Perfect landing: Jorma Kaukonen and Jack Casady on Jefferson Airplane’s golden anniversary

When Jack Casady (left) accepted an invitiation from his friend Jorma Kaukonen to join Jefferson Airplane in 1965, he had no idea that it was the beginning of a 50-year partnership in rock 'n' roll. Photo: Publicity photo When Jack Casady (left) accepted an invitiation from his friend Jorma Kaukonen to join Jefferson Airplane in 1965, he had no idea that it was the beginning of a 50-year partnership in rock ‘n’ roll. Photo: Publicity photo

In 1965, amid the notorious counter-cultural hub of San Francisco’s Haight-Ashbury district, began what would prove to be one of the most influential experiments in rock history: Jefferson Airplane. As headliners of those now legendary festivals—Woodstock, Altamont, Monterey Pop and Isle of Wight—like the roaring sound of the zeitgeist itself, the music of the Airplane epitomized the rebellious and revolutionary energy of a generation.

Now, in tribute of a half-century, Jefferson Airplane founding fathers and current Hot Tuna members Jorma Kaukonen and Jack Casady are hosting an exclusive, once-in-a-lifetime anniversary set at the Lockn’ Music Festival on September 11. Abetted by many a musical compadre and conspirator, the longtime bandmates will perform a newly arranged selection of songs from Jefferson Airplane’s psychedelic canon.

C-VILLE Weekly talked with Kaukonen and Casady by phone in anticipation of another historic gig.

C-VILLE: Talk about the 50th anniversary set you guys are putting on at Lockn. What’s it all about?

Jorma Kaukonen: Obviously, with the 50th, what most people would like to see is a reunion with the full-on Airplane, and that’s not gonna happen. But I honor my friendship with these people, and when we got an offer to do the celebrate-the-music-of gig, Jack and I really gave it some thought. What we most wanted to avoid was being a cover band of our own stuff. Thus, the idea became: Let’s do some Airplane songs in a fresh and 2015 kind of way. Because we wanted to keep people from comparing, we made decisions based on that criteria.

For instance, for Grace’s parts, we chose Rachael Price [of Lake Street Dive], because she’s basically a jazz singer, and wouldn’t that be something different? Her takes on Grace’s songs are really going to be cool.

Jack Casady: It’s unusual because it’s not something we’d of come up with on our own. But it got us excited to revamp the old material. I had some shows in Hawaii, and—get this—we actually rehearsed some Airplane songs. It was a lot of fun, going over songs we hadn’t played for 50 years. Afterward, I actually gave Grace [Slick] a call—we both live in L.A., and despite what some people think, we keep in touch. Anyway, we had about an hour-long conversation, heavy on the nostalgia.

But, nostalgia aside, I think that the collaborations are going to be really, really cool. We’ve got Bill Kreutzmann [the Grateful Dead] slated to come out and play with us, which hasn’t happened for a long time, and the other players are going to be a treat as well.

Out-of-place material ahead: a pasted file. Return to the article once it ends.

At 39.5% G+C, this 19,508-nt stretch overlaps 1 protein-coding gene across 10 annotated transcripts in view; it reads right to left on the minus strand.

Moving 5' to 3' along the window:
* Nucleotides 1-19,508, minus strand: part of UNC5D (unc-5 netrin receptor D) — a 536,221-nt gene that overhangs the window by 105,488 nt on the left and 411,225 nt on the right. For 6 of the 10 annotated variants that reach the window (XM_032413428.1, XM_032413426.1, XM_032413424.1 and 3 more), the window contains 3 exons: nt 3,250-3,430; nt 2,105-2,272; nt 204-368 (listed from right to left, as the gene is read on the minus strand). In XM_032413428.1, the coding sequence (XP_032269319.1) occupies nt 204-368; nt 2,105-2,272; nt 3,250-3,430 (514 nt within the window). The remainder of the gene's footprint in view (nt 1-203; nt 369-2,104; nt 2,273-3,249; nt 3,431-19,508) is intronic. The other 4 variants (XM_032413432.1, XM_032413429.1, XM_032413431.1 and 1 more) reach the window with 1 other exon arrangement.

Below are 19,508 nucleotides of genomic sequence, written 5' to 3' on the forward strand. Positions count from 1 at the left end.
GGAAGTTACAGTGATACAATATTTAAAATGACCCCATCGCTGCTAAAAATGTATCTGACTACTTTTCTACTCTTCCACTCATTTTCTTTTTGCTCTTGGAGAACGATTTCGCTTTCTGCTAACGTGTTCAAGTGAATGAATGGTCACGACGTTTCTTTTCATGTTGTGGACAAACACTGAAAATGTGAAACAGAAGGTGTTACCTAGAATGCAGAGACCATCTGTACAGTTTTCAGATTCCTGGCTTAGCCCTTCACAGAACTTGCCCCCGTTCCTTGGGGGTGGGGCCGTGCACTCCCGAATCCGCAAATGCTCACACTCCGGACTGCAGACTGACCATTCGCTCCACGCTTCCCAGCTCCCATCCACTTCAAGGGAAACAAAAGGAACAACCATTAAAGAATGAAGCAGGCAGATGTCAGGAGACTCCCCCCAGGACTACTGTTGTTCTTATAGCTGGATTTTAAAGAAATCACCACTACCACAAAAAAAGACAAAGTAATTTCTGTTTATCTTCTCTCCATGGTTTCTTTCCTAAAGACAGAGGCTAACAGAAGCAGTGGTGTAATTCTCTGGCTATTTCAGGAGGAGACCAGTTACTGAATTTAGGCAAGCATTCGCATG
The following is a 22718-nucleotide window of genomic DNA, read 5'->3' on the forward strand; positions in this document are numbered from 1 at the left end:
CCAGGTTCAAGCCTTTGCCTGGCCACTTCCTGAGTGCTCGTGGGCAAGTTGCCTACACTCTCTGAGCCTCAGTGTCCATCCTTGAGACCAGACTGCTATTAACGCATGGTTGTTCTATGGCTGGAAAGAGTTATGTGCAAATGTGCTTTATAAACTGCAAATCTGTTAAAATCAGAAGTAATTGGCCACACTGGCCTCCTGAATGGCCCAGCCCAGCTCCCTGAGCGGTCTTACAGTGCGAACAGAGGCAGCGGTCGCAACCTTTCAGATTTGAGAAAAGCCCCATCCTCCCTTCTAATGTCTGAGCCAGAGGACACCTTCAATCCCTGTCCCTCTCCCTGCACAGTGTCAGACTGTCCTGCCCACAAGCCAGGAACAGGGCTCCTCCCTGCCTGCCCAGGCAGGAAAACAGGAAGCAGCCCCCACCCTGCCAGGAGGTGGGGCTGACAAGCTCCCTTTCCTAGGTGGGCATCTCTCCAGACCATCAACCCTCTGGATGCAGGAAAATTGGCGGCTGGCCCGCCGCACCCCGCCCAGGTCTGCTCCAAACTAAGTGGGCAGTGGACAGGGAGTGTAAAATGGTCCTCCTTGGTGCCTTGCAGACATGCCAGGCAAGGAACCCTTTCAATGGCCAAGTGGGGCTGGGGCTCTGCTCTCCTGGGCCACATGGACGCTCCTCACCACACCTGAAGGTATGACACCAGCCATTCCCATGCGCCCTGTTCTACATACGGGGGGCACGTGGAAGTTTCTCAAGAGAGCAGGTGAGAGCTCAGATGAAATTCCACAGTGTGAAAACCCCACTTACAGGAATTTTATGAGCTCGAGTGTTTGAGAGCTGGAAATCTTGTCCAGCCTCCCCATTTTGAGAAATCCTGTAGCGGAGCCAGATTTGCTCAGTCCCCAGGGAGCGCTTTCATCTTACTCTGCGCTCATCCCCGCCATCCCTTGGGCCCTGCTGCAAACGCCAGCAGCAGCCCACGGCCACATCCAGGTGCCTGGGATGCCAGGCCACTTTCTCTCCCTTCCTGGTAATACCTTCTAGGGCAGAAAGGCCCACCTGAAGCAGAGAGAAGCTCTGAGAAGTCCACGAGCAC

Could you describe what you each feel to be the legacy of the Airplane?

JK: One of the most important legacies is that really indelible spirit, creatively speaking, that the Airplane always had. We were really a daring band in a lot of ways. We were absolutely unafraid to take chances. We had “White Rabbit” and “Somebody to Love,” which got us into the Rock and Roll Hall of Fame…all our other albums after Surrealistic Pillow didn’t have radio hits because they were just too damn long.

Furthermore I think that, at the peak of our playing career, the best stuff was what we played live. It was absolutely the product of the moment, impossible to replicate and therefore something that was utterly unique.

JC: I’ll second the motion and leave it at that.

Jorma, you’re turning 75 this year, and Jack, you are 71. Care to look back on your career from the esteemed vantage of longevity?

JC: I think, luckily, as a younger man, I never saw myself in only the world of rock ‘n’ roll—I never thought in terms of the death-defying burnout that comes with that territory. When I started playing at 13, all my heroes—mostly jazz and classical musicians—as they matured, their craft improved.

I always hoped that I would continue to learn and work on the craft. And that’s stayed with me. It’s always been in the back of my mind, so I never chose to work on the kind of material that would have a short life. You know, songs about teenage trysts and ‘bad love’ breakups. [Joyous cackling.]

JK: When you’re young and find yourself living the whole rock star life, you just can’t imagine it will ever end. But then, inevitably, it does. And if you’re lucky you can maintain relevance and, instead of being forgotten, become venerable. I think that’s been the goal.

Otherwise, without getting into some cliché drug-or-drunk version of my life, what always saved me was the music—the steadfast commitment to the art. So often I get asked the question: What’s your most important contribution? And, other than passing a love of music on to my children (they’re both musicians), I’m really happy to have been able to have the privilege of being a kind of musical gatekeeper, to have played a part in making people aware of some portion of the really great stuff that’s out there—like, for instance, the Reverend Gary Davis. I really cherish the ability to play a part in that unbroken chain.

–Eric J. Wallace

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